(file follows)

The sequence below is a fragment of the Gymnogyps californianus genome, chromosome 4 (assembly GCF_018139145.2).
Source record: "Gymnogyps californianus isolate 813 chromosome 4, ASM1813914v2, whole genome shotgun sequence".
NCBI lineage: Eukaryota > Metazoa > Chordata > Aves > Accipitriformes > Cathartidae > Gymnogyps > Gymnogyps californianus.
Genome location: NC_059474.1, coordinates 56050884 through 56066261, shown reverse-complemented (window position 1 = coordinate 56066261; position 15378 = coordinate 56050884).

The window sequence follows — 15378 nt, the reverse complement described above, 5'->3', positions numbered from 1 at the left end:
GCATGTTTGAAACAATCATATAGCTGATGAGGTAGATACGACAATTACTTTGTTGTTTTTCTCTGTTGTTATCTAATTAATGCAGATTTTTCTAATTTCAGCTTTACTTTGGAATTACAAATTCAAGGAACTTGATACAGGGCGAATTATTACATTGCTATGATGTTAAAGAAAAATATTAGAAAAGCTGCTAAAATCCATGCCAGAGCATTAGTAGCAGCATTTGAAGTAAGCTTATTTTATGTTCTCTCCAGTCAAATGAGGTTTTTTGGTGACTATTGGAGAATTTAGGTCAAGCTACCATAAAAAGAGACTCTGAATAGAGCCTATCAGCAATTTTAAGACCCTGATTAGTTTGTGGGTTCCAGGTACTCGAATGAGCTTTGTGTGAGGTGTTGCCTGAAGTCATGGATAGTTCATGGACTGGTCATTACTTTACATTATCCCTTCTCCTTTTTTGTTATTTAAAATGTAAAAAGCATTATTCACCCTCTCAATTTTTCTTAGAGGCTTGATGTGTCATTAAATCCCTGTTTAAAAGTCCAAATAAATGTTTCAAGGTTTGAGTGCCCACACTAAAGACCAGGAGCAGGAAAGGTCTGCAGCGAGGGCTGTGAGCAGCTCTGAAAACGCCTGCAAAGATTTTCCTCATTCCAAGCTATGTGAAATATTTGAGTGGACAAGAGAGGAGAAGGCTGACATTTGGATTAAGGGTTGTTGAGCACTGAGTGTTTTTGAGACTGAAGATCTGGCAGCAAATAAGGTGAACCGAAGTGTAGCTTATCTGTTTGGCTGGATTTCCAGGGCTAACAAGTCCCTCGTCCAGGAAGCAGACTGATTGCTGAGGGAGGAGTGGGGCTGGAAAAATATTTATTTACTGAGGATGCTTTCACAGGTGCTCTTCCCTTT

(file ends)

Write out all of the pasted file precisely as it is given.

The sequence below is a fragment of the Gymnogyps californianus genome, chromosome 4 (assembly GCF_018139145.2).
Source record: "Gymnogyps californianus isolate 813 chromosome 4, ASM1813914v2, whole genome shotgun sequence".
NCBI lineage: Eukaryota > Metazoa > Chordata > Aves > Accipitriformes > Cathartidae > Gymnogyps > Gymnogyps californianus.
Genome location: NC_059474.1, coordinates 56050884 through 56066261, shown reverse-complemented (window position 1 = coordinate 56066261; position 15378 = coordinate 56050884).

The window sequence follows — 15378 nt, the reverse complement described above, 5'->3', positions numbered from 1 at the left end:
GCATGTTTGAAACAATCATATAGCTGATGAGGTAGATACGACAATTACTTTGTTGTTTTTCTCTGTTGTTATCTAATTAATGCAGATTTTTCTAATTTCAGCTTTACTTTGGAATTACAAATTCAAGGAACTTGATACAGGGCGAATTATTACATTGCTATGATGTTAAAGAAAAATATTAGAAAAGCTGCTAAAATCCATGCCAGAGCATTAGTAGCAGCATTTGAAGTAAGCTTATTTTATGTTCTCTCCAGTCAAATGAGGTTTTTTGGTGACTATTGGAGAATTTAGGTCAAGCTACCATAAAAAGAGACTCTGAATAGAGCCTATCAGCAATTTTAAGACCCTGATTAGTTTGTGGGTTCCAGGTACTCGAATGAGCTTTGTGTGAGGTGTTGCCTGAAGTCATGGATAGTTCATGGACTGGTCATTACTTTACATTATCCCTTCTCCTTTTTTGTTATTTAAAATGTAAAAAGCATTATTCACCCTCTCAATTTTTCTTAGAGGCTTGATGTGTCATTAAATCCCTGTTTAAAAGTCCAAATAAATGTTTCAAGGTTTGAGTGCCCACACTAAAGACCAGGAGCAGGAAAGGTCTGCAGCGAGGGCTGTGAGCAGCTCTGAAAACGCCTGCAAAGATTTTCCTCATTCCAAGCTATGTGAAATATTTGAGTGGACAAGAGAGGAGAAGGCTGACATTTGGATTAAGGGTTGTTGAGCACTGAGTGTTTTTGAGACTGAAGATCTGGCAGCAAATAAGGTGAACCGAAGTGTAGCTTATCTGTTTGGCTGGATTTCCAGGGCTAACAAGTCCCTCGTCCAGGAAGCAGACTGATTGCTGAGGGAGGAGTGGGGCTGGAAAAATATTTATTTACTGAGGATGCTTTCACAGGTGCTCTTCCCTTT